Return beef, bacon, onions, and any juices from bowl to casserole and set over medium heat. Add stout and 1 cup of water.

guinness stew

(Yes, I totally need a new manicure.) Wrap up celery leaves, thyme sprigs, bay leaf and peppercorns in a small cheesecloth bundle and tie with string.

thyme peppercorns

Add this to casserole. Stir in 1/2 teaspoon salt and 1/2 teaspoon pepper. Bring to a simmer, cover and set in oven. Bake for 2 hours, stirring every 30 minutes.

Stir the pearl onions, carrots and parsnips into stew.

beef and parsnips

Continue to bake, covered, stirring every 30 minutes until the vegetables and meat are tender, about 3 hours, adding a splash more beer or water if stew is reducing too quickly. We enjoyed this rich, comforting stew over buttered egg noodles. It would also be killer spooned over mashed potatoes. And baby, you got a stew goin’!

beef stout stew


Texas Beef Brisket Chili

In Food on October 4, 2009 at 10:42 pm

texas brisket chili

My sister and I have both been knocked out by a wicked cold for days now, and have been craving some serious comfort food. Last night we made a pot of my favorite chili, a recipe that bills itself as Texas Beef Brisket Chili since it’s all meat and no beans. It simmers in the oven for almost four hours, and the whole house smells incredible. However, the best part of this recipe is a surprise ingredient that I can’t recall ever having encountered in any other Texas chili—and that’s butternut squash. The recipe, from last year’s October issue of Bon Appétit, is from “The Sausage King” Bruce Aidells and it is perfect as written. I like to garnish with avocado, cilantro and a little grated cheese. This batch accidentally included a most scandalous ingredient, and that’s Spaten Oktoberfest beer instead of, say, Negra Modelo. I don’t even know how a lone bottle of Spaten got into the fridge. Weird. We are not beer bigots by any means, it’s just that we usually gravitate toward American and Mexican brews. But no complaints. In fact, this was one of the better batches I’ve made of this chili. Prost!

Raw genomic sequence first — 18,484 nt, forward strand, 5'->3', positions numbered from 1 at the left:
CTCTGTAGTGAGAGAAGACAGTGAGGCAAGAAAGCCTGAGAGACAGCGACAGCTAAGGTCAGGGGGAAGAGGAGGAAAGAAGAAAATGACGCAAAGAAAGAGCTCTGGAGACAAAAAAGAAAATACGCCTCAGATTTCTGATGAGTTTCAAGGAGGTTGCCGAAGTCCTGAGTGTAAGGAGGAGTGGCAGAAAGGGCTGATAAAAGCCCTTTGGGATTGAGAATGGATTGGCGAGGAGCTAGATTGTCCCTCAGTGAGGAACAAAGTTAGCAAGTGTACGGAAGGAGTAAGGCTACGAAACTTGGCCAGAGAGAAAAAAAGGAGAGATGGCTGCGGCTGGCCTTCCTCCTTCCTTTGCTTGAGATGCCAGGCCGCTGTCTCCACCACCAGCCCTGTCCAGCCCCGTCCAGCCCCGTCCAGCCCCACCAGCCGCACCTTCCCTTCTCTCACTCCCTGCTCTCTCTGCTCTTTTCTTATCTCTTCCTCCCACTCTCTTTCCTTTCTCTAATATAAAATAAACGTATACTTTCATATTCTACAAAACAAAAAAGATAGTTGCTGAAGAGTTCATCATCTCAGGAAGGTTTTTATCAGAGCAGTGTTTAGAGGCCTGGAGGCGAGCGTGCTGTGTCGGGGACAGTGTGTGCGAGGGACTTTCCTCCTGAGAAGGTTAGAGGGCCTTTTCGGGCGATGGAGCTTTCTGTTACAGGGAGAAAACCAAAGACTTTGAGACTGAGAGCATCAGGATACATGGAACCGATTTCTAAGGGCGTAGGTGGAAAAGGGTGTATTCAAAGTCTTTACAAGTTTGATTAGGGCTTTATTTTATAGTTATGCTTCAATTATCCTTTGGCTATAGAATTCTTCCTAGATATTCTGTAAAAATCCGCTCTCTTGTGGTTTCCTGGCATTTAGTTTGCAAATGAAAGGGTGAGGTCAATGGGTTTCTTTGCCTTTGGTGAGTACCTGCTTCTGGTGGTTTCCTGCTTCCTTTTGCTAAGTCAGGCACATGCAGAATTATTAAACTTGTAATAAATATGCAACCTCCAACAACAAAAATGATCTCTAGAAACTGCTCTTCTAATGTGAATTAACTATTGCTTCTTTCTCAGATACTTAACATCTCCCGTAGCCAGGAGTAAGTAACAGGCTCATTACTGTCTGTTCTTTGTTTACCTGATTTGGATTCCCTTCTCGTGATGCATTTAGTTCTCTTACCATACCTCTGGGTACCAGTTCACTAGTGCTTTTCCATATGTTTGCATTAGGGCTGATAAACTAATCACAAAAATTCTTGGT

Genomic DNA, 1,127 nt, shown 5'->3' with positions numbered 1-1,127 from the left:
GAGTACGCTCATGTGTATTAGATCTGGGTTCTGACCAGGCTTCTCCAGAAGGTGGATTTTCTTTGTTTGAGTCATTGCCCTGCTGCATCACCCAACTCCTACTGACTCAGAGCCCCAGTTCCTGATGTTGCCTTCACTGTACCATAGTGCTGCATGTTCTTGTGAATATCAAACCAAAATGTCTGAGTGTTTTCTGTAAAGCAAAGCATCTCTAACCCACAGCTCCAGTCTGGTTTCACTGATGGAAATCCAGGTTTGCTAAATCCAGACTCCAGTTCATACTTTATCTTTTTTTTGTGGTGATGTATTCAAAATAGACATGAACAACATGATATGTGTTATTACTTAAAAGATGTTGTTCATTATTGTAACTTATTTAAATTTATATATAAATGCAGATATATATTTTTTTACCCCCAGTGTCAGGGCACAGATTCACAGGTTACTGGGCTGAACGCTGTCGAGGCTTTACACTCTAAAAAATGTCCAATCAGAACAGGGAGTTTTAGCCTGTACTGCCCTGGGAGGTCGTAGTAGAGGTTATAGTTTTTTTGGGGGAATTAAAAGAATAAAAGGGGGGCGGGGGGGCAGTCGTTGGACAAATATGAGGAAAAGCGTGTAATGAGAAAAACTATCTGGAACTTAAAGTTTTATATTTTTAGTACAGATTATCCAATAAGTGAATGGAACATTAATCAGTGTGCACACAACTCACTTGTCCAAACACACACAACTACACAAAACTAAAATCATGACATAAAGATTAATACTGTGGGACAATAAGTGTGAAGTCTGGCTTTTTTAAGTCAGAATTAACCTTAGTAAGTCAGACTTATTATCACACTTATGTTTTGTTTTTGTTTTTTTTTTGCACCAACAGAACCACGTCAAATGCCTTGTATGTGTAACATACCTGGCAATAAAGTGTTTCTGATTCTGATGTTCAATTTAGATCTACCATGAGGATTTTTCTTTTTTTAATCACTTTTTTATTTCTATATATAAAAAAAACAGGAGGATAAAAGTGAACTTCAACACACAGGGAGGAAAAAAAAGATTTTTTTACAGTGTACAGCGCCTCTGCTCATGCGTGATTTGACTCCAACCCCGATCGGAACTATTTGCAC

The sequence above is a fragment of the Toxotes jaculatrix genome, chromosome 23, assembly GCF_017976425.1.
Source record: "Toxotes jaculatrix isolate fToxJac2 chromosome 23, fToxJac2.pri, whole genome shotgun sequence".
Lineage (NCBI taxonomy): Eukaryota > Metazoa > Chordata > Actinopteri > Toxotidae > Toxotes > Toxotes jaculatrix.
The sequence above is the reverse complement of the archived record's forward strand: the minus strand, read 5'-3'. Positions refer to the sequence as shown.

beef onionschile garlic pastechiles tomatoes beefspaten

Beer Float

In Drink, Food, On Location: Out and About in L.A. on September 4, 2009 at 9:58 am

beer float

Allow these two words to sink in: Beer. Float. I don’t know where to begin, other than that this is the most genius dessert ever. Yesterday my friend Anne and I met for lunch at The Golden State on Fairfax for some bratwurst and fries. The dogs are courtesy of Let’s Be Frank, and are made with humanely raised pork.


But back to the matter at hand, namely beer + ice cream. Anne ordered us each a beer float—made with Old Rasputin imperial stout and a scoop of brown bread ice cream (they feature several flavors from Scoops—another post for another time). The malty stout mixed with this truly insane ice cream is just heaven in a pint glass. I think I might riff this weekend at home with some Guinness and chocolate gelato.